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  19th Conference on Retroviruses and
Opportunistic Infections
Seattle, WA March 5 - 8, 2012
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End-Stage Renal Disease Up in Whites,
Down in Blacks in 22-Year German Study
  19th Conference on Retroviruses and Opportunistic Infections, March 5-8, 2012, Seattle

Mark Mascolini

Incidence of end-stage renal disease (ESRD) rose from 1989 through 2010 among white patients in the Frankfurt HIV Cohort Study, but incidence fell among blacks over the same years [1]. Still, black race independently raised the risk of ESRD. Mortality with ESRD fell after the advent of combination antiretroviral therapy (cART)

Renal disease remains a common and serious complication of HIV infection in the current cART era. A US study of 284 people with chronic kidney disease found that 100 (35%) went on to ESRD [2]. Compared with whites, African Americans had a doubled risk of newly diagnosed chronic kidney disease over an average 4.5 years of follow-up (hazard ratio [HR] 1.9, 95% confidence interval [CI] 1.2 to 2.8). Once chronic kidney disease developed, African Americans had almost an 18 times higher risk of ESRD (HR 17.7, 95% CI 2.5 to 127.0).

Because data on ESRD in HIV-positive people in Europe remains limited, especially among blacks, Markus Bickel (Goethe University, Frankfurt) and colleagues undertook this 22-year review of the Frankfurt HIV Cohort Study. They divided the study period into the pre-cART era (1989-1996), the early-cART era (1997-2003), and the late-cART era (2004-2010).

The analysis included 9198 HIV-positive people in the Frankfurt Cohort, 39 of whom had ESRD. Among people with ESRD, age at HIV diagnosis averaged 35.7 years, 32 (82%) were men, 29 (74%) were white, and 10 (26%) were black. Thirteen people with ESRD (33%) acquired HIV while injecting drugs. Fifteen people (38.5%) had HCV coinfection and 5 (13%) HBV coinfection. Mortality was 2550.5 per 10,000 patient-years among people with ESRD versus 258.8 in the entire Frankfurt cohort (P < 0.000001).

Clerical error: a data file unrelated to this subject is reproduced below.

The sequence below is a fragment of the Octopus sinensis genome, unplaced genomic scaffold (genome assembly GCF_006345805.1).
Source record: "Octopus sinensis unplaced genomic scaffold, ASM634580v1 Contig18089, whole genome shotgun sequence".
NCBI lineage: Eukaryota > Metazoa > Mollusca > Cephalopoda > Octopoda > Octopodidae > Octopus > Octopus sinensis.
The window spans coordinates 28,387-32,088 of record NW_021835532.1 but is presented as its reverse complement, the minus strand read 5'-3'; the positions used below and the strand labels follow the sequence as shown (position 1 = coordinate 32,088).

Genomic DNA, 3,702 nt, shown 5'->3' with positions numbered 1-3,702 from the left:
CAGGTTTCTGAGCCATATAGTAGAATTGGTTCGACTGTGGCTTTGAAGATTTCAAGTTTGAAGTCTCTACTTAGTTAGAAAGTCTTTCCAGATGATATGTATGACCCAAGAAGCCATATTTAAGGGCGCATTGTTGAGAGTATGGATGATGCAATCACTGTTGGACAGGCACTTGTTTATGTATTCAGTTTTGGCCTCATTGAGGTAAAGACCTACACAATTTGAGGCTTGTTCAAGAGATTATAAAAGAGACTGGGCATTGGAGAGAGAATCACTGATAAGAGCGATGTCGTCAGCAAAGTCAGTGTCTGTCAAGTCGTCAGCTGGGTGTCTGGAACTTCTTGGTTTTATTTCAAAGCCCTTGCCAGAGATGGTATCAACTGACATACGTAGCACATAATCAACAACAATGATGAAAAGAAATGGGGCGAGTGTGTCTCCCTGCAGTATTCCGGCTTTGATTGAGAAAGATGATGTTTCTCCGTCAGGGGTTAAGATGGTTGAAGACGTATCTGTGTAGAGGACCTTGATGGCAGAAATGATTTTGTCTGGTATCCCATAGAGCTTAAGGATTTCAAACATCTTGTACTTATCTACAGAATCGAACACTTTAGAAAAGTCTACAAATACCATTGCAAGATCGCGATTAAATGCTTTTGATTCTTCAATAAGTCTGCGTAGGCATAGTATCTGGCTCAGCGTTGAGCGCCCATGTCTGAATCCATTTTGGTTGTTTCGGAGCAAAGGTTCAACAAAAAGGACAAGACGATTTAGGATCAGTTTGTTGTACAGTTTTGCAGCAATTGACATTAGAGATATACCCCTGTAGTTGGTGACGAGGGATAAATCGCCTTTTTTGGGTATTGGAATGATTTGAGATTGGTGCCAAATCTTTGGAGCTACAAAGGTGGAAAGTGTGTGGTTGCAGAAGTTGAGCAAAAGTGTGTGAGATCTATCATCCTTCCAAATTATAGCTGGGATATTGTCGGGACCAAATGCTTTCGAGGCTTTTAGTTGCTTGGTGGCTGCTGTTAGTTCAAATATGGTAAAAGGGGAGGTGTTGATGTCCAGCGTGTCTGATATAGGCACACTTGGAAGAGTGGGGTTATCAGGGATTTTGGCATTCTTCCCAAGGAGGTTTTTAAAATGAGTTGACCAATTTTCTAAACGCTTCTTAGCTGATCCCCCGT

ESRD incidence fell in blacks over the three study periods, from 788.8 per 100,000 person-years in 1989-1996 to 130.5 in 1997-2003 and 164.1 in 2004-2010. Over the same three periods ESRD incidence rose among whites from 29.9 to 41.0 to 43.4 per 100,000 person-years. ESRD prevalence rose over time and reached 1.9 per 1000 patients in 2010.

ESRD mortality fell nonsignificantly from 1989-1996 to 1997-2003 (relative risk [RR] 0.72, P = 0.52), but the drop from 1989-1996 to 2004-2010 was significant (RR 0.24, P = 0.006). In Frankfurt Cohort members without ESRD, mortality dropped significantly across all three study periods. Kaplan-Meier estimates of survival with ESRD showed an overall trend to longer survival over time (P = 0.069). But ESRD raised the risk of death almost 10 times (RR 9.9, 95% CI 6.3 to 14.5, P < 0.0001).

Multivariate analysis identified two independent predictors of incident ESRD. Black race compared with white race inflated the risk more than 6 times (RR 6.68, 95% CI 2.82 to 14.83, P < 0.00001). And injection drug use raised the risk 5 times (RR 4.99, 95% CI 1.42 to 16.87, P < 0.02). Variables that did not affect ESRD risk in this analysis were gender, AIDS, or hepatitis B or C.

Because of longer survival with HIV, the Frankfurt group concluded, ESRD prevalence is rising. But ESRD remains strongly associated with high mortality. The decline in ESRD incidence in blacks but not whites suggested to the investigators that ESRD has a different pathogenesis in these groups.


1. Bickel M, Stephan C, Nisius G. ESRD and dialysis in HIV+ patients--observations from a long-term cohort study with 22 years of follow-up. 19th Conference on Retroviruses and Opportunistic Infections. March 5-8, 2012. Seattle. Abstract 867. http://www.retroconference.org/2012b/PDFs/867.pdf.

2. Lucas GM, Lau B, Atta MG, Fine DM, Keruly J, Moore RD. Chronic kidney disease incidence, and progression to end-stage renal disease, in HIV-infected individuals: a tale of two races. J Infect Dis. 2008;197:1548-1557. http://www.ncbi.nlm.nih.gov/pmc/articles/PMC2553209/?tool=pubmed.